The world rests on the shoulders of migrant workers. Millions of people each year travel to other countries for various lengths of time in order to earn wages that are unavailable in their home country. For example, many people from the Philippines spend up to two years in Saudi Arabia and other nearby countries, working as day laborers, nannies, and in many other capacities. When it comes to keeping in touch with home many do not have a telephone or simply cannot afford the price of the calls. However, with the advent of IP-based calling, the barrier comes down, allowing almost everyone the ability to place inexpensive phone calls to their loved ones half a world away.

We mentioned that many of these calls emanate from places like Cyber Cafes. However, in order to make the technology even more accessible, many VoIP companies are now offering a pre-paid calling card so that the customer only needs to find a nearby phone, or pay phone, to take advantage of the significantly lower rates. Such services have been deployed in areas as diverse as Angola, Aruba, Iceland, Saudi Arabia, Argentina, and other countries where traveling workers or tourists seek to connect with folks back home. Low-cost devices are available for anyone who has their own Internet connection, be it dial-up or broadband. These devices typically are connected to one�s ISP for connectivity, and then to a regular telephone, so the calling experience is as natural as placing a regular telephone call.

The Next Steps
While most retail IP telephony calls are made either from Cyber Cafes, from hardware devices, or from calling cards, most of these calls are still not exactly welcome by the authorities, who wish to protect their monopolistic interests and maintain their hefty margins.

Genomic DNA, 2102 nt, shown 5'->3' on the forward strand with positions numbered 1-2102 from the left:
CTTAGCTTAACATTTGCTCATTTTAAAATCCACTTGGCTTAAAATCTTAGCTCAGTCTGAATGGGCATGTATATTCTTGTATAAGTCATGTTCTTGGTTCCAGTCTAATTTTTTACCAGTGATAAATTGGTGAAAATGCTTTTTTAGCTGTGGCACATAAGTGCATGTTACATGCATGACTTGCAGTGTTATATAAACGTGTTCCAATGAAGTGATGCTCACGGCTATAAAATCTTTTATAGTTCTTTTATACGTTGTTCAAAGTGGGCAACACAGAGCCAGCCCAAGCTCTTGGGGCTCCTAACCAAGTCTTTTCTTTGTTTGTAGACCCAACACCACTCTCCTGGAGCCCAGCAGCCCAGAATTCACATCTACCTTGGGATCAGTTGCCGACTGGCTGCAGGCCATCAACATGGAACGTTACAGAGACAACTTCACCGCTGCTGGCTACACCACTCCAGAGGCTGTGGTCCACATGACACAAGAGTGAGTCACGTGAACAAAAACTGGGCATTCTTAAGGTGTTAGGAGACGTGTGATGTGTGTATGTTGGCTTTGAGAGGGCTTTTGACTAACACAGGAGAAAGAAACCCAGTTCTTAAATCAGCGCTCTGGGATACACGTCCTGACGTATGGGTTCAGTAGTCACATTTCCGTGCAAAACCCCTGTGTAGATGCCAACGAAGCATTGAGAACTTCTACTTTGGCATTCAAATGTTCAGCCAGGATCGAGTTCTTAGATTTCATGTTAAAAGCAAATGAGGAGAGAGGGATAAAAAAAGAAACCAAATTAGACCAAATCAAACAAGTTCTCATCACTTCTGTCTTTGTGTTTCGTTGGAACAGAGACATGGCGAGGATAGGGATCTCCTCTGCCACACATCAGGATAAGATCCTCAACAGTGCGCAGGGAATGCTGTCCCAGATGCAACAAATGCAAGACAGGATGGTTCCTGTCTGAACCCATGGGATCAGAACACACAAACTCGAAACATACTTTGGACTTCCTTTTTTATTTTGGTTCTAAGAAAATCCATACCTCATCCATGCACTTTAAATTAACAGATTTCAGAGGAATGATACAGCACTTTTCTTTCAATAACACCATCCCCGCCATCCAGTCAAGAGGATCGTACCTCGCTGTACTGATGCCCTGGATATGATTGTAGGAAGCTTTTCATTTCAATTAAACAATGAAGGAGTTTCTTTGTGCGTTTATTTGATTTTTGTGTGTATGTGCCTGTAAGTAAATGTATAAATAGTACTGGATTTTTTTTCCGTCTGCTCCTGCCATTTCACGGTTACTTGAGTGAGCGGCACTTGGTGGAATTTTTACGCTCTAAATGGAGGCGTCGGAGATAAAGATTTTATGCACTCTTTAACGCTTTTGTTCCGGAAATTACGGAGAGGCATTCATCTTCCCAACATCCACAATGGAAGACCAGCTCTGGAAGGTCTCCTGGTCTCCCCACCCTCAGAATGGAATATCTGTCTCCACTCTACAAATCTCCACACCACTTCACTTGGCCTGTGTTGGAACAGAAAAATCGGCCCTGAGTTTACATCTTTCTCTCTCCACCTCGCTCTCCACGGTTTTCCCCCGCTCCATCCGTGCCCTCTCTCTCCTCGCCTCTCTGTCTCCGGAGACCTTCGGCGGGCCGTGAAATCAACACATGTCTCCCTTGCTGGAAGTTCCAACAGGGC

But the world is slowly changing. During the past year many countries have either deregulated, or announced that they will be deregulating. This means that there will be room for healthy competition, to the benefit of those who will now officially have some choice in the matter. Panama, Brazil, Pakistan, Bangladesh, and Mauritius are just a few of the many countries that have, or will soon, liberalize and offer telecom licenses. IP telephony providers who already have solid reputations with customers who utilized their services in the pre-liberalized days will benefit greatly by expanding their offerings through more conventional methods. Ultimately, the commercial distinctions between VoIP and circuit-switched telephony will blur, as the advantages of low-cost and highly scalable VoIP-based calling will continue to grow, allowing millions of more people to communicate for a fraction of today�s costs.

Today, in addition to consumer calling cards and cyber caf�s, A large opportunity lies in corporate solutions for enterprises looking to scale their telecommunication costs and improve their telecommunication services. Many businesses with remote offices are trying to save money on their interoffice, and local, long-distance, and international phone calls. Others are attracted to the unique features that VoIP can provide them such as free interoffice dialing worldwide, call forwarding and voice mail in a modular, scalable environment that maintains lower operational costs and improves overall productivity.

It is clear that to consumers and enterprises in even the most emerging of countries VoIP is a telecommunications service providing a value that many simply cannot resist. Even in those countries where teledensity is at its lowest, VoIP is a service that is flourishing and will continue to flourish in the future.

Yonah Lloyd is vice president of international business development at Net2Phone. Net2Phone is recognized as the first company to bridge the Internet with the PSTN. Net2Phone currently routes millions of minutes every day over the Internet, saving consumers and businesses up to 90 percent off traditional long-distance rates.